On the other hand, almost all the women surveyed either on social media or face-to-face asserted that it is not about the gift or its price, it’s more all about the memory and the appreciation they enjoy through getting a gift from their partners.

There were 60% of women who stated that they prefer both to spend time with their partners and to receive a gift, while 30% stated that they prefer only spending time with their partner on Valentine’s Day with only 10% preferring only to receive gifts on Valentine.

Concerning the type of the gifts that women prefer on Valentine`s Day, jewellery came in first palace, followed by the flowers, then perfumes came in third palace, followed by makeup, and last but not least, chocolates.

Meanwhile, women stated that there are some kinds of gifts that they do not prefer on Valentine’s Day agreeing on that they prefer the kind of gifts that came especially for them not for the home for example.

In terms of the undesired gifts list, home appliances topped the list, followed by toys, then electronics came in third palace.

Furthermore, they all agreed that the worst gift ever is giving money to them.

What women in Egypt think about Valentine?

The majority of women think that the Valentine’s Day is a chance for partners to improve their relationship either by getting engaged or married.

Notably, the results are based on 1,500 respondents across different governorates in Egypt through both social media survey and face-to-face interviews.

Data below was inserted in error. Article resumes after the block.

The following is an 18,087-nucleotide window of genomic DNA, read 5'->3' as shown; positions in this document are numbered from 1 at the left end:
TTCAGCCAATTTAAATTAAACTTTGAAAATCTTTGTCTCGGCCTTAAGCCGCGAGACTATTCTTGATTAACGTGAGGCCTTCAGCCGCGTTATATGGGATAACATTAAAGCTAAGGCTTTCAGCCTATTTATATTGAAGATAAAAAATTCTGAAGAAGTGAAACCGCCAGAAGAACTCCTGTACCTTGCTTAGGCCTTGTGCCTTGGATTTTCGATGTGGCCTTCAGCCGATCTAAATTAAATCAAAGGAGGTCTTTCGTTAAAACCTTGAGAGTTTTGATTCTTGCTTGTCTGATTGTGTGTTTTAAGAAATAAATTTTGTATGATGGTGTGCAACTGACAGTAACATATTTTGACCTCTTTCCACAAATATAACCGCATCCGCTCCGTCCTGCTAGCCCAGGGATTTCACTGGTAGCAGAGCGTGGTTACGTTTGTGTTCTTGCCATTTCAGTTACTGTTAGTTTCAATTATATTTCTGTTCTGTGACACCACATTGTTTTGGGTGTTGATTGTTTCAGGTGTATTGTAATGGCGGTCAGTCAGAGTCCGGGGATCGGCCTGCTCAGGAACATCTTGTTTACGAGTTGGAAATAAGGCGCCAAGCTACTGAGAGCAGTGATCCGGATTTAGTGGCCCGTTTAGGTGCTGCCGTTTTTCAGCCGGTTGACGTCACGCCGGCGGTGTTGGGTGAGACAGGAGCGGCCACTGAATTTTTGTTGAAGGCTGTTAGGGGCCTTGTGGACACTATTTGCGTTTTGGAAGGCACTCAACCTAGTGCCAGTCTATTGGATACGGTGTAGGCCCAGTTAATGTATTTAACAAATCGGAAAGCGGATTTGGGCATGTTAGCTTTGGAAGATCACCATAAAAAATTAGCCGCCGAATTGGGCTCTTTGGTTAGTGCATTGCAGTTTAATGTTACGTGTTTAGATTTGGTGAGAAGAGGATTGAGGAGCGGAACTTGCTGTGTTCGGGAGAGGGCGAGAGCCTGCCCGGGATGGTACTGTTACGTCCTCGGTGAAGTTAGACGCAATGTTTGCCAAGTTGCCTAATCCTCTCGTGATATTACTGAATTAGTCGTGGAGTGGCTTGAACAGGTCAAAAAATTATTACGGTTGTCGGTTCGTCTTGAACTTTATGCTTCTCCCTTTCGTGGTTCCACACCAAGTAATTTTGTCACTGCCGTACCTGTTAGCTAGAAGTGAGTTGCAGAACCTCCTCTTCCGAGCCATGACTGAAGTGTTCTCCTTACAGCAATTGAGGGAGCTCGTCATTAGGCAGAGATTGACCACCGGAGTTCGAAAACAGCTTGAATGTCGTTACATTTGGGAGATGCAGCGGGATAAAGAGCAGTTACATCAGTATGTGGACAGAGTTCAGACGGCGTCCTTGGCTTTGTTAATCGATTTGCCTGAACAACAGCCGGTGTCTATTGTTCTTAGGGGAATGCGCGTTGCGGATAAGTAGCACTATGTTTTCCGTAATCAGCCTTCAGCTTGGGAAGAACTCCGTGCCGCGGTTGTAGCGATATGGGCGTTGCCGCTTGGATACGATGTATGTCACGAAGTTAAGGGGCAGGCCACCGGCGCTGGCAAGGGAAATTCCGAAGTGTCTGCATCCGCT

“Every relationship goes through many changes and developments, sometimes it is boring, or dominated by routine, other times it’s happy, but from time to time they both need to explain their love,” according to the life coach, Hanan Sabry.

Sabry noted that the Valentine is always a chance for both couples to refresh their relationships.

Sabry told Daily News Egypt that there is a significant rise in the divorce rate in Egypt for many reasons, which are that young men and women are not eligible for marriage. They do not fully comprehend the requirements of marriage, or the responsibilities that they must face in wedlock.

She also noted that no one in Egypt reads books about marriage before getting married.

Furthermore, Sabry added that among the reasons for the high divorce rate in Egypt is that the intimacy in relationships between married couples has become very limited due to an increase in addiction to watching porn online and the spread of affairs and other forms of infidelity in Egypt.